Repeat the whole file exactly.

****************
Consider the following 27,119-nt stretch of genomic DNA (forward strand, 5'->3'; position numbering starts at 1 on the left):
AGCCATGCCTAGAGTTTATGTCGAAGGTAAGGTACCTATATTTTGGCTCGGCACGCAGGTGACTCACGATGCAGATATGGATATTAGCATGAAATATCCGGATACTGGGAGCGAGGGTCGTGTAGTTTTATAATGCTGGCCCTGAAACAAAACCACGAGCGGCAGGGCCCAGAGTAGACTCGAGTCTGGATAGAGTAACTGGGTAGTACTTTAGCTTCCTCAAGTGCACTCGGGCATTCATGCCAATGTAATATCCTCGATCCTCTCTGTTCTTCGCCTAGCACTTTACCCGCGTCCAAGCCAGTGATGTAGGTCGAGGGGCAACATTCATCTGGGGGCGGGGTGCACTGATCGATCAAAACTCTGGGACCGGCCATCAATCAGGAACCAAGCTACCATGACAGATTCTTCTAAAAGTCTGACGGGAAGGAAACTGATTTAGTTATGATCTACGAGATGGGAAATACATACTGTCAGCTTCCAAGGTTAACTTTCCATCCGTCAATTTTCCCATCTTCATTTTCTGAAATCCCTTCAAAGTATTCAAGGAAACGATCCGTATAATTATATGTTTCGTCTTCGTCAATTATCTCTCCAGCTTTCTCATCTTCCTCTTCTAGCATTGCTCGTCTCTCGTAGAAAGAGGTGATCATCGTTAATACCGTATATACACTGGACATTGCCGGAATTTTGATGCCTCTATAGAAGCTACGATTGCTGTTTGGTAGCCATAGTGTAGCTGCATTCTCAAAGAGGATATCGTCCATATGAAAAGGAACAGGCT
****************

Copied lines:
Consider the following 27,119-nt stretch of genomic DNA (forward strand, 5'->3'; position numbering starts at 1 on the left):
AGCCATGCCTAGAGTTTATGTCGAAGGTAAGGTACCTATATTTTGGCTCGGCACGCAGGTGACTCACGATGCAGATATGGATATTAGCATGAAATATCCGGATACTGGGAGCGAGGGTCGTGTAGTTTTATAATGCTGGCCCTGAAACAAAACCACGAGCGGCAGGGCCCAGAGTAGACTCGAGTCTGGATAGAGTAACTGGGTAGTACTTTAGCTTCCTCAAGTGCACTCGGGCATTCATGCCAATGTAATATCCTCGATCCTCTCTGTTCTTCGCCTAGCACTTTACCCGCGTCCAAGCCAGTGATGTAGGTCGAGGGGCAACATTCATCTGGGGGCGGGGTGCACTGATCGATCAAAACTCTGGGACCGGCCATCAATCAGGAACCAAGCTACCATGACAGATTCTTCTAAAAGTCTGACGGGAAGGAAACTGATTTAGTTATGATCTACGAGATGGGAAATACATACTGTCAGCTTCCAAGGTTAACTTTCCATCCGTCAATTTTCCCATCTTCATTTTCTGAAATCCCTTCAAAGTATTCAAGGAAACGATCCGTATAATTATATGTTTCGTCTTCGTCAATTATCTCTCCAGCTTTCTCATCTTCCTCTTCTAGCATTGCTCGTCTCTCGTAGAAAGAGGTGATCATCGTTAATACCGTATATACACTGGACATTGCCGGAATTTTGATGCCTCTATAGAAGCTACGATTGCTGTTTGGTAGCCATAGTGTAGCTGCATTCTCAAAGAGGATATCGTCCATATGAAAAGGAACAGGCT